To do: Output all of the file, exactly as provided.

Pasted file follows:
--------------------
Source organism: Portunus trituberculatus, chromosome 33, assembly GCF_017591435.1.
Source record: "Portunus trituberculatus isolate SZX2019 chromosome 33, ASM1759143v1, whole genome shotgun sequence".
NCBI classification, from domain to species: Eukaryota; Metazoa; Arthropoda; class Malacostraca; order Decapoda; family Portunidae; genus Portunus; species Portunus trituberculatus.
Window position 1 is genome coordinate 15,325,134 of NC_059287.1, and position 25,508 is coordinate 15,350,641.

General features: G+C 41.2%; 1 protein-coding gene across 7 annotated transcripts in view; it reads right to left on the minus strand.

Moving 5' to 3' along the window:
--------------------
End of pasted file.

Source organism: Portunus trituberculatus, chromosome 33, assembly GCF_017591435.1.
Source record: "Portunus trituberculatus isolate SZX2019 chromosome 33, ASM1759143v1, whole genome shotgun sequence".
NCBI classification, from domain to species: Eukaryota; Metazoa; Arthropoda; class Malacostraca; order Decapoda; family Portunidae; genus Portunus; species Portunus trituberculatus.
Window position 1 is genome coordinate 15,325,134 of NC_059287.1, and position 25,508 is coordinate 15,350,641.

General features: G+C 41.2%; 1 protein-coding gene across 7 annotated transcripts in view; it reads right to left on the minus strand.

Moving 5' to 3' along the window: